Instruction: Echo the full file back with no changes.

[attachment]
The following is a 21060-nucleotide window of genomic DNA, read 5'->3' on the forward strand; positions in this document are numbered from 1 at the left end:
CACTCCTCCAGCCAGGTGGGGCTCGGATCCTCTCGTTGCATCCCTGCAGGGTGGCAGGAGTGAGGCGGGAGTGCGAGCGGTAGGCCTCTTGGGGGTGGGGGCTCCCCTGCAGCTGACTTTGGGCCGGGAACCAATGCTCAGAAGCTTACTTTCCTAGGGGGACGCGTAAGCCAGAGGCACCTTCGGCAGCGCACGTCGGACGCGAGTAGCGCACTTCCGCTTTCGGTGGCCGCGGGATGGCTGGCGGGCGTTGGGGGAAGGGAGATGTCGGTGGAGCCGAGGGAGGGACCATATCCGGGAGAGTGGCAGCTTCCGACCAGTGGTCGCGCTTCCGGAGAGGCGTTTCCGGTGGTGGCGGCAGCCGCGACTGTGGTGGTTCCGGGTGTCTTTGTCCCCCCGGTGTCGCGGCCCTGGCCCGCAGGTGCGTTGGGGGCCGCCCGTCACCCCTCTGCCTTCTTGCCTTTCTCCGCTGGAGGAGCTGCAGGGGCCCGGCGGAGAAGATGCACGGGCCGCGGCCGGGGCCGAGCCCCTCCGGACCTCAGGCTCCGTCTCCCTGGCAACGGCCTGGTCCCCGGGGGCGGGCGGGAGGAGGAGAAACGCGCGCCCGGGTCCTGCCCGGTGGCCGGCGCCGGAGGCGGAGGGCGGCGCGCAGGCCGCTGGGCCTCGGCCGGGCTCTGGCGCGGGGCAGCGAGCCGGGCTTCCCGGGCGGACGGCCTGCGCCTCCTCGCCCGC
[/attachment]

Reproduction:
The following is a 21060-nucleotide window of genomic DNA, read 5'->3' on the forward strand; positions in this document are numbered from 1 at the left end:
CACTCCTCCAGCCAGGTGGGGCTCGGATCCTCTCGTTGCATCCCTGCAGGGTGGCAGGAGTGAGGCGGGAGTGCGAGCGGTAGGCCTCTTGGGGGTGGGGGCTCCCCTGCAGCTGACTTTGGGCCGGGAACCAATGCTCAGAAGCTTACTTTCCTAGGGGGACGCGTAAGCCAGAGGCACCTTCGGCAGCGCACGTCGGACGCGAGTAGCGCACTTCCGCTTTCGGTGGCCGCGGGATGGCTGGCGGGCGTTGGGGGAAGGGAGATGTCGGTGGAGCCGAGGGAGGGACCATATCCGGGAGAGTGGCAGCTTCCGACCAGTGGTCGCGCTTCCGGAGAGGCGTTTCCGGTGGTGGCGGCAGCCGCGACTGTGGTGGTTCCGGGTGTCTTTGTCCCCCCGGTGTCGCGGCCCTGGCCCGCAGGTGCGTTGGGGGCCGCCCGTCACCCCTCTGCCTTCTTGCCTTTCTCCGCTGGAGGAGCTGCAGGGGCCCGGCGGAGAAGATGCACGGGCCGCGGCCGGGGCCGAGCCCCTCCGGACCTCAGGCTCCGTCTCCCTGGCAACGGCCTGGTCCCCGGGGGCGGGCGGGAGGAGGAGAAACGCGCGCCCGGGTCCTGCCCGGTGGCCGGCGCCGGAGGCGGAGGGCGGCGCGCAGGCCGCTGGGCCTCGGCCGGGCTCTGGCGCGGGGCAGCGAGCCGGGCTTCCCGGGCGGACGGCCTGCGCCTCCTCGCCCGC